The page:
Independent Agents and Health Care Reform

The media frenzy that surrounded the U.S. Supreme Court’s monumental decision on the constitutionality of parts of the Patient Protection and Affordable Care Act (PPACA) has simmered down. But for insurance agents, the topic still looms large. The law – which most people know colloquially as “health care reform” or even “Obamacare” – will have a lasting impact on health care in America, particularly on health insurance.

The court’s ruling upheld the individual mandate – or the requirement that all Americans have health insurance – which was the lynchpin in determining whether the health care law would stand,  be dramatically altered or even scrapped altogether.  

Like most pieces of legislation, the Affordable Care Act is complex, and no quick glance at the thousands of pages it contains will give you an idea of how it will change the world of health insurance. Agents face many tough questions and new realities. So, what do you need to know and what can you do? Here are a few starting points:

  1. Variances from state to state. While the PPACA is a federal law, much of how it affects insurance agents will vary from state to state. It remains to be seen whether and what kind of commissions will be allowed on state health care exchanges, which are essentially marketplaces that allow uninsured people and some groups to shop for health insurance on their own. For insurance agents, the concern is that allowing consumers to shop on their own will be a dramatic drain on business. It’s likely that the end results could vary widely. After all, comparing Montana to Massachussetts or Vermont to Kentucky is like comparing apples to oranges – the differences are too great to generalize. Pay close attention to the developments in your state – some already have accepted grants to either establish an exchange or consider establishing an exchange. Alaska, Louisiana and Florida are the only states to have outright rejected federal grants for exchanges.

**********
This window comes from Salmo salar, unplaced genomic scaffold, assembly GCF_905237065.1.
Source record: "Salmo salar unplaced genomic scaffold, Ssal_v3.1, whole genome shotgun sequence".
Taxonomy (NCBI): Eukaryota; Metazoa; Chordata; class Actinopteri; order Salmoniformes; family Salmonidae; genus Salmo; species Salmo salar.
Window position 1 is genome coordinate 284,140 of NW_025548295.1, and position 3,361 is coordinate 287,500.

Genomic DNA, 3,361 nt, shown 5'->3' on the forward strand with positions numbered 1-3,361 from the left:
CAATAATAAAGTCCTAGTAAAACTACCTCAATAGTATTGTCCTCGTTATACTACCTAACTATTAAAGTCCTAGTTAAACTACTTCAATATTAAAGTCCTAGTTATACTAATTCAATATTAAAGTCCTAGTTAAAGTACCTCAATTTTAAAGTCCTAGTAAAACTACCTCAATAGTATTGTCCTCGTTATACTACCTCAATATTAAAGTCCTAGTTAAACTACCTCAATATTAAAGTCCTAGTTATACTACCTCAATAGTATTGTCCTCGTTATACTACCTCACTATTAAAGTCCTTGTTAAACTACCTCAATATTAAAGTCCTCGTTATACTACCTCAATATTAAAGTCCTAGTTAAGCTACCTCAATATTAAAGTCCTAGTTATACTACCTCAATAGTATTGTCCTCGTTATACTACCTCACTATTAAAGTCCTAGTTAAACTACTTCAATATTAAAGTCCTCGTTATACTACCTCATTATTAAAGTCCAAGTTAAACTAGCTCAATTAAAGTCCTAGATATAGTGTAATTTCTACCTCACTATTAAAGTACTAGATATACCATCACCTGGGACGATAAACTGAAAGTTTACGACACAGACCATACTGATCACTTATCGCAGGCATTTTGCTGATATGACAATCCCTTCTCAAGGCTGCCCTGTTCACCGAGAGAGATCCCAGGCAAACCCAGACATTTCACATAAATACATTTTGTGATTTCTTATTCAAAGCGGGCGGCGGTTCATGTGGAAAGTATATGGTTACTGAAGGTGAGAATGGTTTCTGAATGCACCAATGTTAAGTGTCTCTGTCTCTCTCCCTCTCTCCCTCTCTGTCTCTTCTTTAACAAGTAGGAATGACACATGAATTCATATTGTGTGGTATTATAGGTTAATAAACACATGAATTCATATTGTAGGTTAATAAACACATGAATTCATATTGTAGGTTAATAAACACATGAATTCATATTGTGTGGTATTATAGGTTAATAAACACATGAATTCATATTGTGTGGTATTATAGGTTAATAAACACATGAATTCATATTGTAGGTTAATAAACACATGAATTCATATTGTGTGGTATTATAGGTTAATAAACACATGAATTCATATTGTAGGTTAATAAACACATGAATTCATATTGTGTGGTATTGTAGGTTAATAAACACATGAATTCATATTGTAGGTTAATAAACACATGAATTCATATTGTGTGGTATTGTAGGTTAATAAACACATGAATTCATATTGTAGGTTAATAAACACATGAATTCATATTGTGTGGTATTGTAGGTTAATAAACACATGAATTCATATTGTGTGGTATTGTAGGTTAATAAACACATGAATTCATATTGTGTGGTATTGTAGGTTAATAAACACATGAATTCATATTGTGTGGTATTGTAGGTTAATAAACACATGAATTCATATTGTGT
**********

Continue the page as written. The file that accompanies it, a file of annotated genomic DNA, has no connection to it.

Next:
2. Diversification is a good thing. The old adage about not putting all your eggs in one basket applies. To keep your business flourishing, it’s important to diversify the products you sell – now is a good time to explore selling other kinds of insurance. If you already do sell multiple types of insurance, it might be best to invest more in developing those lines of business. The next few years will bring a lot of changes to the ways in which you can benefit from selling health insurance, so it’s important to get to work now on creating new avenues for income. Getting started in a new direction might seem like a big hurdle, but it can pay off over the long term, particularly if you see a downswing in health care insurance-related revenues.

  3. Make the extra effort to reinforce customer loyalty. One characteristic of the coming exchanges is that they will be Web-based and automated – functioning a little like an airfare search site. For a lot of customers, that will be a recipe for frustration and confusion – and it might already be a source of anxiety. Making the effort to help guide your clients through the coming changes in health insurance will establish you as an adviser in their minds. The health care reform changes will be a testing ground for just how much customer service can help you retain business, so it makes sense to invest in those relationships now. You could even get started by calling customers and offering to discuss how health care reform will affect them. Plenty of people are confused by the law, and if you provide pro-active guidance now, clients will see you as a knowledgeable resource in the future.  

Above all, it’s important to be aware and informed about how your business will be affected as more parts of the law are rolled out. After all, an adaptable agent is a successful agent.

No Comments